Elaeagnus angustifolia, commonly called Russian olive, silver berry, oleaster, Persian olive, or wild olive, or commonly referred to as senjid or sinjid in Afghanistan and senjed in Iran, is a species of Elaeagnus, native to western and central Asia, Afghanistan, from southern Russia and Kazakhstan to Turkey and Iran. It is now also widely established in North America as an introduced species.
Elaeagnus angustifolia is a usually thorny shrub or small tree growing to 5–7 m in height. Its stems, buds, and leaves have a dense covering of silvery to rusty scales. The leaves are alternate, lanceolate, 4–9 cm long and 1-2.5 cm broad, with a smooth margin. The highly aromatic flowers, produced in clusters of one to three, and are 1 cm long with a four-lobed creamy yellow calyx; they appear in early summer and are followed by clusters of fruit, a small cherry-like drupe 1.0-1.7 cm long, orange-red covered in silvery scales. The fruits are edible and sweet, though with a dryish, mealy texture. Its common name comes from its similarity in appearance to the olive (Olea europaea), in a different botanical family, Oleaceae.
In Iran, the dried powder of the fruit is used mixed with milk for rheumatoid arthritis and joint pains. It is also one of the seven items which are used in Haft Sin or the seven 'S's which is a traditional table setting of Nowruz, the traditional Persian spring celebration.
Cultivation and invasive behavior
Elaeagnus angustifolia was described as Zizyphus cappadocica by John Gerard, and was grown by John Parkinson by 1633, and was also grown in Germany in 1736. It is now widely grown across southern and central Europe as a drought-resistant ornamental plant for its scented flowers, edible fruit, attractive yellow foliage, and black bark.
The species was introduced into North America in the late 19th century, and subsequently escaped cultivation, because its fruits, which seldom ripen in England, are relished by birds which disperse the seeds. Russian olive is considered to be an invasive species in many places in the United States because it thrives on poor soil, has low seedling mortality rates, matures in a few years, and outcompetes wild native vegetation. It often invades riparian habitats where overstory cottonwoods have died.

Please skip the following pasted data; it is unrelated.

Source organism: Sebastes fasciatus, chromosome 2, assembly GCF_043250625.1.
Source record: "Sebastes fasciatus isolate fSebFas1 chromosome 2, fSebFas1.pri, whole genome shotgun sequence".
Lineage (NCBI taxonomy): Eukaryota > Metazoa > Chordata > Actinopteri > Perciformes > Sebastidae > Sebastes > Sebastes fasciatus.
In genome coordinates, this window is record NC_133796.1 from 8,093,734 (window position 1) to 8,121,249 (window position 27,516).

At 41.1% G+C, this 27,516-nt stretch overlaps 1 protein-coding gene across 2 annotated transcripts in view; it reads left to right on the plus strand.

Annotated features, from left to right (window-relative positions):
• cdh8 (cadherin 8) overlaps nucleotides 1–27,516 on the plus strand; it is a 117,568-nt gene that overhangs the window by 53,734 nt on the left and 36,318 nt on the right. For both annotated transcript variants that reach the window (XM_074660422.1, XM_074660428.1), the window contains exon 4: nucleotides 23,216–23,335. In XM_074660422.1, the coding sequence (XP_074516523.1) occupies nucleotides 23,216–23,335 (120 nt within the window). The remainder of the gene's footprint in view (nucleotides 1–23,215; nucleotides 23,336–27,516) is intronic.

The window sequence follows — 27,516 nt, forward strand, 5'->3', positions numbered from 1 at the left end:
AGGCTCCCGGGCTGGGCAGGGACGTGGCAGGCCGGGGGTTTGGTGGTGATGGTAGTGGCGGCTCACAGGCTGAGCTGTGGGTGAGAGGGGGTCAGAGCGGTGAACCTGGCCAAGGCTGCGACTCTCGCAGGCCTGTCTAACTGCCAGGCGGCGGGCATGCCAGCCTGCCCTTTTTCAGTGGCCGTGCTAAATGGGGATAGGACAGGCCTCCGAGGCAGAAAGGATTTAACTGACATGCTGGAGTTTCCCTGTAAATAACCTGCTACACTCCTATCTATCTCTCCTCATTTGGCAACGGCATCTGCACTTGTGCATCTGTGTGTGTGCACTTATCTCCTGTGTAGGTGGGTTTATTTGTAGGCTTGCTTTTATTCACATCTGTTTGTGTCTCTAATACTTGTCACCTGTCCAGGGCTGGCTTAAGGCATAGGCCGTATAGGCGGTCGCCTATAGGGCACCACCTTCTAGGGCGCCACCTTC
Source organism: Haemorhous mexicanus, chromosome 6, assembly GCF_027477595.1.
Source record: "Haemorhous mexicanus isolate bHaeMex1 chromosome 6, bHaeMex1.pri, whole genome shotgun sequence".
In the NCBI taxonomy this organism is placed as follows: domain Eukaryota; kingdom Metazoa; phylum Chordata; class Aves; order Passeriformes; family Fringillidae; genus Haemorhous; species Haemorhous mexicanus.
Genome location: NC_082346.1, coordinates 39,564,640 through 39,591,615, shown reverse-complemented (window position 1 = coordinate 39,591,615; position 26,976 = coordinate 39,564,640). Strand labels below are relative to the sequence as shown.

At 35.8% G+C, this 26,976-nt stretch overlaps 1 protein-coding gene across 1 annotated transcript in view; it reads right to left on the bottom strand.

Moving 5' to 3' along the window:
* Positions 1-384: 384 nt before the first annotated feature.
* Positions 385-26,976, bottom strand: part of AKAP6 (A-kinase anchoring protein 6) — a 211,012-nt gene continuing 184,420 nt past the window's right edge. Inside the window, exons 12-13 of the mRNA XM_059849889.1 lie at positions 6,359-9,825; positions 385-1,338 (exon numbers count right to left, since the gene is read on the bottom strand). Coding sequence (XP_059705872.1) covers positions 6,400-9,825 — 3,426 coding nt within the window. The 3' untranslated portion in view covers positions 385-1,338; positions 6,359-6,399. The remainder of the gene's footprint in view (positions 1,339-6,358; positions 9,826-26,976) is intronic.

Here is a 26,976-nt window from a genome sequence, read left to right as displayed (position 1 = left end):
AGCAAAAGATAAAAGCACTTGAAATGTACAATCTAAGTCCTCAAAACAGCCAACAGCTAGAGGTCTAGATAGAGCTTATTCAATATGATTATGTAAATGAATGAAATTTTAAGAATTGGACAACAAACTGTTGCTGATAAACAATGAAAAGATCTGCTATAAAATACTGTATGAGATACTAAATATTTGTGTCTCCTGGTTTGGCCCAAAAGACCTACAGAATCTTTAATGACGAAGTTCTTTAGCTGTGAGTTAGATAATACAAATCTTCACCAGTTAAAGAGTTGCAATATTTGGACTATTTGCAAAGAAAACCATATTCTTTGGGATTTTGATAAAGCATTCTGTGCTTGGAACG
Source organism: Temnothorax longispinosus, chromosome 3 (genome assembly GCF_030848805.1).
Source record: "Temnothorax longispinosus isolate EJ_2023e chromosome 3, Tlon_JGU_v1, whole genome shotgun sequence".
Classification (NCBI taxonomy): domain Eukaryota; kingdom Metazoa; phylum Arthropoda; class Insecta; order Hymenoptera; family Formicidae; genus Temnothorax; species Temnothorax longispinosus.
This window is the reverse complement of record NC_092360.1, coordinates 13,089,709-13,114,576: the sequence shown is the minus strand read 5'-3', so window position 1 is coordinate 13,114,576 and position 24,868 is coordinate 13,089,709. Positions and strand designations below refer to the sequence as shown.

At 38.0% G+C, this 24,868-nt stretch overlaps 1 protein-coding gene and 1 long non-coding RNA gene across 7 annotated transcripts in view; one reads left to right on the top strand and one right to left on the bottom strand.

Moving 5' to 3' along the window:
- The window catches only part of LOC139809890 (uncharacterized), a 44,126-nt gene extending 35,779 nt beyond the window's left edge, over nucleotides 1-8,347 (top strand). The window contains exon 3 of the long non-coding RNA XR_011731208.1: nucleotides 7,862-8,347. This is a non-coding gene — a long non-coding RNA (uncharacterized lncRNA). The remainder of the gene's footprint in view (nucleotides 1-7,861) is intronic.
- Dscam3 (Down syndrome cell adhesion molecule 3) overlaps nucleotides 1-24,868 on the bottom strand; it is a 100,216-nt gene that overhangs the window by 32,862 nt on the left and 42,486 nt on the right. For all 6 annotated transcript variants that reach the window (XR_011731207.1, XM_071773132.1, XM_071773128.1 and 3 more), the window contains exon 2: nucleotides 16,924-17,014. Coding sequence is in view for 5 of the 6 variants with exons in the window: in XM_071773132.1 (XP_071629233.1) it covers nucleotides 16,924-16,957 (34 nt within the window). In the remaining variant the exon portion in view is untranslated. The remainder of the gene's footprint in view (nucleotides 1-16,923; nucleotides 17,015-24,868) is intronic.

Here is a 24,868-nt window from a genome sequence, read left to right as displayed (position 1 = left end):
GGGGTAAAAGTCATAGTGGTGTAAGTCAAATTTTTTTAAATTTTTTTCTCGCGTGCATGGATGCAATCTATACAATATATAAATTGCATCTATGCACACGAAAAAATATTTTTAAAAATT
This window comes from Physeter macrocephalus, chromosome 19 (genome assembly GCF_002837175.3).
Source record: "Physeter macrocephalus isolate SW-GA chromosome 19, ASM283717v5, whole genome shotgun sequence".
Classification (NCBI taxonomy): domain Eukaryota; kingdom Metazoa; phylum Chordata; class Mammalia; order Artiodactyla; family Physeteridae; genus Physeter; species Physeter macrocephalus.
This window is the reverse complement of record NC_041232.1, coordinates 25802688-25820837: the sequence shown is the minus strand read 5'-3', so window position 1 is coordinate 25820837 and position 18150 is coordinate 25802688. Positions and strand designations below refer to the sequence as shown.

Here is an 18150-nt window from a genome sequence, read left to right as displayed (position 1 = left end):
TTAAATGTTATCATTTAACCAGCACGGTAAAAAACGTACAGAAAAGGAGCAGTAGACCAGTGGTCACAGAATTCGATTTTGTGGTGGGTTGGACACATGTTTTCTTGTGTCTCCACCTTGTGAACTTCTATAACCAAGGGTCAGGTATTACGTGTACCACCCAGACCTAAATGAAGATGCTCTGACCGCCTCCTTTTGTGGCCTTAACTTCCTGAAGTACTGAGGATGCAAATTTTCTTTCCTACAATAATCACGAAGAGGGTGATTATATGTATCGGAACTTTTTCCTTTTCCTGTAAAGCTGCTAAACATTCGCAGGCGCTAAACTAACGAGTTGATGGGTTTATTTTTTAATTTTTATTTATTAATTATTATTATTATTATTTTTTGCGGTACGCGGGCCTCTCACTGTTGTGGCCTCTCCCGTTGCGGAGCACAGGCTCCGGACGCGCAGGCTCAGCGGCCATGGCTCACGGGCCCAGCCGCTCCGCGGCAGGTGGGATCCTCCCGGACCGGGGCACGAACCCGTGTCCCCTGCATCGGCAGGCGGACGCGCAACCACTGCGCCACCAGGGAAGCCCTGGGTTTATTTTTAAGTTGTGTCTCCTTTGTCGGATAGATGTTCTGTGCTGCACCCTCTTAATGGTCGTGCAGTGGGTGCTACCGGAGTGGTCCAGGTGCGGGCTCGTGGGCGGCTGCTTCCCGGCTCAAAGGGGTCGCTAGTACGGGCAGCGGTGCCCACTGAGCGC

Establishment and reproduction of E. angustifolia is primarily by seed, although some spread by vegetative propagation also occurs. The fruit is readily eaten and disseminated by many species of birds. The plants begin to flower and fruit from three years old.
- "Russian Olive Species Profile". USDA. Retrieved 2016-01-10.
- Bailey, L.H.; Bailey, E.Z.; the staff of the Liberty Hyde Bailey Hortorium (1976). Hortus third: A concise dictionary of plants cultivated in the United States and Canada. New York: Macmillan. ISBN 978-0-02-505470-7.
- Forest Service Fire Ecology
- Alice M. Coats, Garden Shrubs and Their Histories (1964) 1992, s.v. "Eleagnus".
- Parkinson noted that it rarely perfected its fruit (noted by Coats 1992).
|Wikimedia Commons has media related to Elaeagnus angustifolia.|
- Jepson Manual Treatment
- Species Profile - Russian Olive (Elaeagnus angustifolia), National Invasive Species Information Center, United States National Agricultural Library. Lists general information and resources for Russian Olive.
- USDA Plants Profile
- Photo gallery